The Canadian dollar has been falling for the past few days, thanks to both weak domestic data and the rise of the US dollar. Last Friday, economic growth figures missed expectations, with month-over-month growth for July coming in at 0%, vs. expectations of 0.1%. Looking at the US, Fed voting member Harker recently commented that another interest rate hike was likely in December, helping the US dollar rally. Previously, the loonie fell following comments from Bank of Canada Governor Poloz suggesting that future interest rate hikes are less certain in the future.
USD/CAD is now trading above 1.25 this morning, having started the day closer to 1.2470. The Canadian dollar is flat against the euro, as both currencies weaken at the same pace. EUR/CAD is currently trading near 1.4690. Finally, the currency is also flat against the pound, with GBP/CAD close to 1.6680.
This week's economic data includes manufacturing PMI data today, merchandise trade balances on Thursday and unemployment data on Friday. Unemployment data will be watched closely as the market debates the odds of future interest rate hikes by the Bank of Canada.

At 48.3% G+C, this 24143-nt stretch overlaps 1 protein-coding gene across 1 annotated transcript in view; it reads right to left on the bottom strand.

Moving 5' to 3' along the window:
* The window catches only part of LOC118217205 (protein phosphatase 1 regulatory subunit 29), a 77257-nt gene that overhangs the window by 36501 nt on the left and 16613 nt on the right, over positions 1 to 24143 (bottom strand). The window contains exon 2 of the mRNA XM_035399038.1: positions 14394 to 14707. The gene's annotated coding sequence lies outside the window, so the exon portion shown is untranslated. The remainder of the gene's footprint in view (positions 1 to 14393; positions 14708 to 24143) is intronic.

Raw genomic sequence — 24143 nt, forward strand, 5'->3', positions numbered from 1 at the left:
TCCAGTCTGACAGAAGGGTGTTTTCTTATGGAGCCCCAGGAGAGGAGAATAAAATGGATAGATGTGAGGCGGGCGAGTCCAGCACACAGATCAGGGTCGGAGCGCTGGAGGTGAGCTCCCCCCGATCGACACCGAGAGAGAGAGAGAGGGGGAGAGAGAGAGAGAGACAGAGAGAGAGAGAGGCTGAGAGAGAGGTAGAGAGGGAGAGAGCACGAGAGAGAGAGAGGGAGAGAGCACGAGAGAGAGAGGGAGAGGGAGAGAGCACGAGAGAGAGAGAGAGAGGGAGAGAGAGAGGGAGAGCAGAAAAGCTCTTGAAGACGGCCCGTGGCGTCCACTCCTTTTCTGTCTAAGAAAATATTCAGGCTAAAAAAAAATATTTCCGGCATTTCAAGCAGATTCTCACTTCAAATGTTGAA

After peaking in the first week of September, the Canadian dollar has been mostly weakening. Our outlook on the currency is thus bearish in the short-term. More recently, the loonie has suffered due to the Bank of Canada suggesting caution when assessing future interest rate hikes. The market had priced in several interest rate hikes for later this year and next year. Looking at various technical indicators on a daily chart of the Canadian dollar, the currency is neither overbought nor oversold today.
The loonie has weakened every week in the last three weeks of September. While the currency initially sold off without much of a catalyst, the bout has accelerated in recent weeks thanks to lower interest rate hike expectations following comments from the Bank of Canada. Thus we are downgrading the currency to bearish. While the loonie was in overbought conditions earlier in the month (as per our previous warning), the currency has since re-entered normal trading conditions. This is based on various technical indicators on a weekly chart of the Canadian dollar currency index.